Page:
Kelly is currently traveling around the state on a self-described “axe the tax” tour that calls for the immediate elimination of the sales tax on food. Currently, it’s slowly being phased out over multiple years, so a lot of grocery shoppers aren’t seeing much of a difference.
She wants to eliminate the sales tax on diapers and feminine hygiene products. Items like Pampers and Tampax are currently taxed at the same rate as luxury goods, such as watches and smartphones.
And Kelly also wants to join Missouri in providing a “back to school” sales tax holiday so parents can get a break on children’s clothing, computers and classroom supplies.
Kelly is also trying to help seniors by eliminating the tax on the first $100,000 of Social Security payments.
Kelly will deliver her State of the State address in the Kansas Statehouse this Tuesday at 6:30 p.m.
Over the weekend, America marked the 50th anniversary of the Roe v. Wade decision that legalized abortion. In the nine months since the Supreme Court overturned that landmark ruling, the issue remains far from settled on both sides of our state line.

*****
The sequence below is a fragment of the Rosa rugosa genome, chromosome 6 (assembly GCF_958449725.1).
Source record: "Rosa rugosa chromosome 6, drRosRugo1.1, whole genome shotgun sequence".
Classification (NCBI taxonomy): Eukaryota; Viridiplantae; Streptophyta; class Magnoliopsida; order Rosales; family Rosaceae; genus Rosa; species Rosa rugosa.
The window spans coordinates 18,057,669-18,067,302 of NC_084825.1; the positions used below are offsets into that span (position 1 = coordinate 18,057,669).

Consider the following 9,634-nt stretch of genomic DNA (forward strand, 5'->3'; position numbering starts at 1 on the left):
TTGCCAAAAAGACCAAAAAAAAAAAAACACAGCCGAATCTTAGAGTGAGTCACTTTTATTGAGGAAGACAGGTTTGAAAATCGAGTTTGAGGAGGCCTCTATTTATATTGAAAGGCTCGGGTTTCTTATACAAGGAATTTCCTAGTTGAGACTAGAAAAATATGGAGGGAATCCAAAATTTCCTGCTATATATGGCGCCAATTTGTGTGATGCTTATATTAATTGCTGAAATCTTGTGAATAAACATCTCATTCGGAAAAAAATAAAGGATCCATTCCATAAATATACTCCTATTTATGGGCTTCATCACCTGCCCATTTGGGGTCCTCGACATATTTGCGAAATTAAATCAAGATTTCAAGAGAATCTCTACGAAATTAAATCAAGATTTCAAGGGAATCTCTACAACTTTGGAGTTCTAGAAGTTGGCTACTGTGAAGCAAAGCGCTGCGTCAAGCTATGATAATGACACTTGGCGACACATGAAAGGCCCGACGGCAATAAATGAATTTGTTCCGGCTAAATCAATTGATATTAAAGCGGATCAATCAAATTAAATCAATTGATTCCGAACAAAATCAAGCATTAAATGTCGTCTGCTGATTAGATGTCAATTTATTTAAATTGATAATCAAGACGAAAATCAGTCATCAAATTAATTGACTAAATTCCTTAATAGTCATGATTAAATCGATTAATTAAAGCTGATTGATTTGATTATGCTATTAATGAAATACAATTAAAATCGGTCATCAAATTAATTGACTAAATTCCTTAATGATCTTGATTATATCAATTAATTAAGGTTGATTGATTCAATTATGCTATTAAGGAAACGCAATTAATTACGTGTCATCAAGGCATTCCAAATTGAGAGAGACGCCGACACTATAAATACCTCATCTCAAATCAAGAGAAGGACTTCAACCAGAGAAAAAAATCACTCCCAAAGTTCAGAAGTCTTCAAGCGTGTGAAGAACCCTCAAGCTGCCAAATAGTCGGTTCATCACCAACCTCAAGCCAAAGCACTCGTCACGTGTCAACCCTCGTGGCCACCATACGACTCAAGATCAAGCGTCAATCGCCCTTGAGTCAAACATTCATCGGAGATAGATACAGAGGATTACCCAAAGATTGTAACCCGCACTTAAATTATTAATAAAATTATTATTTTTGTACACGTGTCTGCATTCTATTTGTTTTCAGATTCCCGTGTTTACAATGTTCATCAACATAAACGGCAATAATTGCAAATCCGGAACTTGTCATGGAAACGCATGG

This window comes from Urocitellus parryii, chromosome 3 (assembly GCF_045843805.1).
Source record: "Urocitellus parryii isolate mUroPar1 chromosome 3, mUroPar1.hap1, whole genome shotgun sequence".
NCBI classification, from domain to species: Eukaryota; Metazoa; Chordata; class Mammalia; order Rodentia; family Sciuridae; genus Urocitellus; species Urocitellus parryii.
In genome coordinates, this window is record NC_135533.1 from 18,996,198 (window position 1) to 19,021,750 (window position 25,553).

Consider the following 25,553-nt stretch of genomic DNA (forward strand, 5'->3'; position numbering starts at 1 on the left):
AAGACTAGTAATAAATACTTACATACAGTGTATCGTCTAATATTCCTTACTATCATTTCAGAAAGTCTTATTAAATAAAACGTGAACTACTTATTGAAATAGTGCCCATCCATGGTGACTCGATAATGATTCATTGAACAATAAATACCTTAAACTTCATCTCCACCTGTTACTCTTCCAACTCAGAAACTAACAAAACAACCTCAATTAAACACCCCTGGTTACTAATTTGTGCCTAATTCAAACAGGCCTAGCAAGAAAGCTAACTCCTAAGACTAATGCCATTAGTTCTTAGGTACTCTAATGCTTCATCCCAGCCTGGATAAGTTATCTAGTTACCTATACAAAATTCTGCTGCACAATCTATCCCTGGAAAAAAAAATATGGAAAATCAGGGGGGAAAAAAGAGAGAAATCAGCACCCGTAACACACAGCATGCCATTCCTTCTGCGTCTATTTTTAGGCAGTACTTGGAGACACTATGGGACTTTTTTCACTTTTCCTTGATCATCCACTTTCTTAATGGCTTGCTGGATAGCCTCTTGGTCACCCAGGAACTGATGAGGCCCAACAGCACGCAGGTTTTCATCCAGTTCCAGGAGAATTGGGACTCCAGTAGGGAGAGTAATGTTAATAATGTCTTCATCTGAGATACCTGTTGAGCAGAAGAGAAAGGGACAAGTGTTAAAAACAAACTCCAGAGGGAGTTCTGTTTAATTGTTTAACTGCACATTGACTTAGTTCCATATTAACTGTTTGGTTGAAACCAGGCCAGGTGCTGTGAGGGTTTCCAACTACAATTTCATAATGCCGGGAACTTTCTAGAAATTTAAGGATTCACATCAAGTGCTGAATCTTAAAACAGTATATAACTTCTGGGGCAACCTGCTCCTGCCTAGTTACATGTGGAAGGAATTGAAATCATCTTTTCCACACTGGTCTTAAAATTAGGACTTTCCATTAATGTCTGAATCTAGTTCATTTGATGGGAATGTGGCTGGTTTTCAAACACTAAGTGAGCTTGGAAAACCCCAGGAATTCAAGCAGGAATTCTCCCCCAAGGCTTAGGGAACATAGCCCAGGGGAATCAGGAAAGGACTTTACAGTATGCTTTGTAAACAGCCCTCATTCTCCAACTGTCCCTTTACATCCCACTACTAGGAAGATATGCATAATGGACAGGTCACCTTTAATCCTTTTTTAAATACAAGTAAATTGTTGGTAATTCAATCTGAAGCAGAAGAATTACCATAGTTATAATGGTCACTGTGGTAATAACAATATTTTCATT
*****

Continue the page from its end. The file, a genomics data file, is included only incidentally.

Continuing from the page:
This week, Missouri lawmakers will debate a bill making it tougher to place issues on the ballot. It’s an attempt to block what is likely to be a new citizen petition effort to legalize abortion.
Meanwhile, in Kansas, hearings are expected this week on a bill that would give local governments the right to ban abortions.
It’s considered a legal workaround after Kansas voters rejected new abortion restrictions last year.
It’s a strategy being employed in several other states. Five towns in Nebraska voted to ban abortion within their city limits in November.
It’s the Lunar New Year and we’re ushering in The Year of the Rabbit. In Chinese culture, the rabbit is a symbol of peace, hope and prosperity.
But this year’s celebrations have been marred by tragedy.
Ten people were killed and 10 others hospitalized over the weekend in a mass shooting at a Lunar New Year party just outside of Los Angeles. It happened at a ballroom in the majority Asian community of Monterey Park.